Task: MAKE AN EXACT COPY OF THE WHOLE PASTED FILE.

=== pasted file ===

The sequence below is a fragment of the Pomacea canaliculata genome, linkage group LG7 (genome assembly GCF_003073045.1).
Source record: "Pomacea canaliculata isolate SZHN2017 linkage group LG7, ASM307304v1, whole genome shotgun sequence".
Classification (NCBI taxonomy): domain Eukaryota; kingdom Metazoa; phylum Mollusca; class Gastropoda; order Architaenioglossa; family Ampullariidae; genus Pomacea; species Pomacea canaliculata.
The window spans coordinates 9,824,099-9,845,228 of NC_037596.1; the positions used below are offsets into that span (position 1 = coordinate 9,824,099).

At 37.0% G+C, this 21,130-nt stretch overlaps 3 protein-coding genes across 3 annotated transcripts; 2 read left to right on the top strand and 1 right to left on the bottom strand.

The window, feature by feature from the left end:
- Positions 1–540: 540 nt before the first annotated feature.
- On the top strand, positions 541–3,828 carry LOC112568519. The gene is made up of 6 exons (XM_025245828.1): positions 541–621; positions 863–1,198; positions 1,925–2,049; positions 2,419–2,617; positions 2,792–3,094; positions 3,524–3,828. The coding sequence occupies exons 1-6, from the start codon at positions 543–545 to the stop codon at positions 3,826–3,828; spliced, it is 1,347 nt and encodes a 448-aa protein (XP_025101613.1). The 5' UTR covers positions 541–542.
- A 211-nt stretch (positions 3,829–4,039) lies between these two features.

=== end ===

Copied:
The sequence below is a fragment of the Pomacea canaliculata genome, linkage group LG7 (genome assembly GCF_003073045.1).
Source record: "Pomacea canaliculata isolate SZHN2017 linkage group LG7, ASM307304v1, whole genome shotgun sequence".
Classification (NCBI taxonomy): domain Eukaryota; kingdom Metazoa; phylum Mollusca; class Gastropoda; order Architaenioglossa; family Ampullariidae; genus Pomacea; species Pomacea canaliculata.
The window spans coordinates 9,824,099-9,845,228 of NC_037596.1; the positions used below are offsets into that span (position 1 = coordinate 9,824,099).

At 37.0% G+C, this 21,130-nt stretch overlaps 3 protein-coding genes across 3 annotated transcripts; 2 read left to right on the top strand and 1 right to left on the bottom strand.

The window, feature by feature from the left end:
- Positions 1–540: 540 nt before the first annotated feature.
- On the top strand, positions 541–3,828 carry LOC112568519. The gene is made up of 6 exons (XM_025245828.1): positions 541–621; positions 863–1,198; positions 1,925–2,049; positions 2,419–2,617; positions 2,792–3,094; positions 3,524–3,828. The coding sequence occupies exons 1-6, from the start codon at positions 543–545 to the stop codon at positions 3,826–3,828; spliced, it is 1,347 nt and encodes a 448-aa protein (XP_025101613.1). The 5' UTR covers positions 541–542.
- A 211-nt stretch (positions 3,829–4,039) lies between these two features.